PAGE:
The Simmons SDS5 (or SDSV as it is was officially known) was the world's first truly electronic drum kit.

Prior to the Simmons, there had been electronic drum pad synths such as the Pearl Syncussion and the Electro-Harmonix 'Space Drum' but these were pretty much nasty 'byoo byoo' gimmick boxes that were essentially a sound effect adjunct to an acoustic drum kit or percussion rig and much beloved of certain naff disco tracks

Dave Simmons had an altogether different vision... to make drum synthesis 'serious' and expressive.... a viable alternative to 'acoustic' drums.

Working with Richard Burgess (then the drummer with the jazz/pop fusion band Landscape and probably most famous for their hit single 'Einstein a go-go' and now a respected producer), Simmons devised a unique drum synthesiser that put the individual components of a drum sound under users' control.

Typically, a drum sound consists of two elements - a pitched tone and unpitched noise. Using discrete analogue circuits, Simmons devised a series of modules optimised to produce certain drum sounds such as kick, snare and toms that could be triggered from pads. Each module contained a variable triangle wave oscillator and a noise generator which could be mixed and manipulated to provide a wide range of drum and percussion sounds as well as special effects.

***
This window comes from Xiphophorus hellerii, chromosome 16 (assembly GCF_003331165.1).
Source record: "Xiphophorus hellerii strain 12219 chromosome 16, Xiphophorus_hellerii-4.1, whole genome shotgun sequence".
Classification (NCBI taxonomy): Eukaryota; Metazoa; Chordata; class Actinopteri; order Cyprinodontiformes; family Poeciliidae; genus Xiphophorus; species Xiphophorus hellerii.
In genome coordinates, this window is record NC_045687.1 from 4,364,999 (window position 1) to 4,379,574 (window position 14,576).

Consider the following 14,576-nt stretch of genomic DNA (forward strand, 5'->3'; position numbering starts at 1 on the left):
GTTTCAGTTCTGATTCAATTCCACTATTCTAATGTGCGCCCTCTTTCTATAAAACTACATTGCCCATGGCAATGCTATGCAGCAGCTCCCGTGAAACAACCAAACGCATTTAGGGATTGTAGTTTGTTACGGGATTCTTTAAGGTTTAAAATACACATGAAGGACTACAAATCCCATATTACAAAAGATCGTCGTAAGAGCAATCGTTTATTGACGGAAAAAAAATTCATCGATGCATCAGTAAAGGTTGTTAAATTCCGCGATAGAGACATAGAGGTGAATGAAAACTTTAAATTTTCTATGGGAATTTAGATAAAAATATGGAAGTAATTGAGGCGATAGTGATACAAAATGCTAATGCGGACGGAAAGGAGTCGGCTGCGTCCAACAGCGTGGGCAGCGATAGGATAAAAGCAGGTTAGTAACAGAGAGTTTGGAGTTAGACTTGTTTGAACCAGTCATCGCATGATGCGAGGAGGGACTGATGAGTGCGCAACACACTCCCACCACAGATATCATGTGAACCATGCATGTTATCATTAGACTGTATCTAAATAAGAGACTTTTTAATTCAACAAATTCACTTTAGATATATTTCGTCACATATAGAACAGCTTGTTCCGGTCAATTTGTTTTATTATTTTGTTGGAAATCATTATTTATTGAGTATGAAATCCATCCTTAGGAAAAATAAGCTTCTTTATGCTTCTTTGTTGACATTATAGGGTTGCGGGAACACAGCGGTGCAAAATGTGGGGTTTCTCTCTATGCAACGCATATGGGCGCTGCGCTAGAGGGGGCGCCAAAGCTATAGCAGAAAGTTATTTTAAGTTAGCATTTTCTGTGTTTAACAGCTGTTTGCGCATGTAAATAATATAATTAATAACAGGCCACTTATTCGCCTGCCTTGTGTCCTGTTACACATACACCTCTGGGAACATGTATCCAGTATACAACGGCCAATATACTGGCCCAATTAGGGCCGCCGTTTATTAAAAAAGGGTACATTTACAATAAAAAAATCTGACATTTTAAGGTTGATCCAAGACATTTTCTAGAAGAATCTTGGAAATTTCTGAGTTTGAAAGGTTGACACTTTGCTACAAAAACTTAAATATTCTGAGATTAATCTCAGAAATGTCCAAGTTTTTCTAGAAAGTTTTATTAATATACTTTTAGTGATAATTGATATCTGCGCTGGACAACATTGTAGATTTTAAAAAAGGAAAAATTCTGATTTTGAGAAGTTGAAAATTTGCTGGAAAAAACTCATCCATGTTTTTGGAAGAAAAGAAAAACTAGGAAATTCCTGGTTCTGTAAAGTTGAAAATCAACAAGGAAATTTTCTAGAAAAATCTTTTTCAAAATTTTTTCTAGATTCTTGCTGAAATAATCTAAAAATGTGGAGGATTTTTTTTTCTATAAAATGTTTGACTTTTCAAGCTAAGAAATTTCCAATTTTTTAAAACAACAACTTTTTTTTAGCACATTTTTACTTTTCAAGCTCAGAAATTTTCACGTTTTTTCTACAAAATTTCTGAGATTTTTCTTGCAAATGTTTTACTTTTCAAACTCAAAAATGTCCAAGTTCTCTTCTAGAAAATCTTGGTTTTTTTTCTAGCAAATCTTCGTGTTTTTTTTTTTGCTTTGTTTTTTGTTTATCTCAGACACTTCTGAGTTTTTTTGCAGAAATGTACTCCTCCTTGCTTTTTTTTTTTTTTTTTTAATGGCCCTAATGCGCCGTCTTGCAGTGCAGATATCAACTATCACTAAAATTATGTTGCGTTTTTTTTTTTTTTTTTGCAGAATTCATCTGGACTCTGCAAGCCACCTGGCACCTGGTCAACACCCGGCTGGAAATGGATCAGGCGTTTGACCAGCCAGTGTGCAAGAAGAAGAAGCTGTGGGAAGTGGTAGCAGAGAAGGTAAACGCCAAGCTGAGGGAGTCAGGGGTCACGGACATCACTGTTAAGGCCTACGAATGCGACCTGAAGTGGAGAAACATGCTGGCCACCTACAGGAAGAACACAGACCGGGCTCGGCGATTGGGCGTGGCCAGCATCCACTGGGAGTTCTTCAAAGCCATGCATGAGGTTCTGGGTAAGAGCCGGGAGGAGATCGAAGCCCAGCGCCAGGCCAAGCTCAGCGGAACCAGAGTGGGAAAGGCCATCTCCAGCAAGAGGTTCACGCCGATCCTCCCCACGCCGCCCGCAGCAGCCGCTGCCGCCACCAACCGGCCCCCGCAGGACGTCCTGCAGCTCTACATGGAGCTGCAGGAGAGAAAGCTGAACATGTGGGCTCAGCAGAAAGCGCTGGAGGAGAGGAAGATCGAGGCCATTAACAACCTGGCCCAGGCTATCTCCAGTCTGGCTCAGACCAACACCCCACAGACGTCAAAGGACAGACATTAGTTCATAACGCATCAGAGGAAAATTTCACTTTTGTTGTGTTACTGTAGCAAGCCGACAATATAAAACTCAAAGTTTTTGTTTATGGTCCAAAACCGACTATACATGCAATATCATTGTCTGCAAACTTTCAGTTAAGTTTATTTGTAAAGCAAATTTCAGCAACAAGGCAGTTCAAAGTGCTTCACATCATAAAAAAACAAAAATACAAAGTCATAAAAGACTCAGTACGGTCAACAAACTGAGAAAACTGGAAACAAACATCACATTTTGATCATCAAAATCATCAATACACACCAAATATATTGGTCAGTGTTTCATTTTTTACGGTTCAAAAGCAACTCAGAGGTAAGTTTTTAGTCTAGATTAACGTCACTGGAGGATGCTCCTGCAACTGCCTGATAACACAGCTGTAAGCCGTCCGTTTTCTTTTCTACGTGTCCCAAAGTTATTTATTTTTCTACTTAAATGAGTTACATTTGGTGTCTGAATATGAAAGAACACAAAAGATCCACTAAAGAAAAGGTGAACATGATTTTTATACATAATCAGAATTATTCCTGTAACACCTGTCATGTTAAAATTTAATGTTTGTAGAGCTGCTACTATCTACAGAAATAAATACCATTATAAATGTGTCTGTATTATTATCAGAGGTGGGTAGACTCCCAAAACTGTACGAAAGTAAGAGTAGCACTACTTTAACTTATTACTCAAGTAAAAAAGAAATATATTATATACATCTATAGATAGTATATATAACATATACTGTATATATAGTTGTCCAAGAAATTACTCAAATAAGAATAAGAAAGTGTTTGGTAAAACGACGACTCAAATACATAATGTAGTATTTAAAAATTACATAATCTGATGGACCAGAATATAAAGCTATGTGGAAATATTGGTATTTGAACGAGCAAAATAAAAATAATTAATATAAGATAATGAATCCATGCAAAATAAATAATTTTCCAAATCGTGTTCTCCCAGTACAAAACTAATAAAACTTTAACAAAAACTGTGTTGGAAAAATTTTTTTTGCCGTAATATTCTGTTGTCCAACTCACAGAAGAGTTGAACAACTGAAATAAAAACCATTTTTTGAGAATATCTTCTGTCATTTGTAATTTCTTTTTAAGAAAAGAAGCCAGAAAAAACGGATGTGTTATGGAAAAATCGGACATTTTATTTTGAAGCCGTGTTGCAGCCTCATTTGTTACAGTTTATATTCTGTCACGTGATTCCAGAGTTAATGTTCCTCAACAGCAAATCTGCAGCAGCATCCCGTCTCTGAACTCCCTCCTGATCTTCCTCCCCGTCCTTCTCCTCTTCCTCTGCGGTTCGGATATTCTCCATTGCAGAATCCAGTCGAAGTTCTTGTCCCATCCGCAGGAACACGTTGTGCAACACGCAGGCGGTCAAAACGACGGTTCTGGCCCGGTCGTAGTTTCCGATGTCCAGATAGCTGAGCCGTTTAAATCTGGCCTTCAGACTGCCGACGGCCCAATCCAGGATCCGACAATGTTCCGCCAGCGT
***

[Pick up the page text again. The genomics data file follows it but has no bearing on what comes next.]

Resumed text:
The thing was a hit almost as soon as it was released in 1982. It sounded great, it sounded unique and it sounded distinctive - it even came with four presets for each module so even those with no experience could coax something decent out of it.

A standard SDSV came shipped with 5 modules - kick, snare and three toms. On the surface, these looked pretty much identical with controls for noise level, tone level, bend, decay time, noise tone (a simple, static filter) and the curiously labelled 'click drum' control which added extra attack derived from pad velocity. However, despite the similarities, each module's parameter range was optimised for the sound it was designed to re-create. Simmons subsequently added hi-hat and cymbal modules but these were unconvincing and generally, most drummers still retained acoustic hats and cymbals.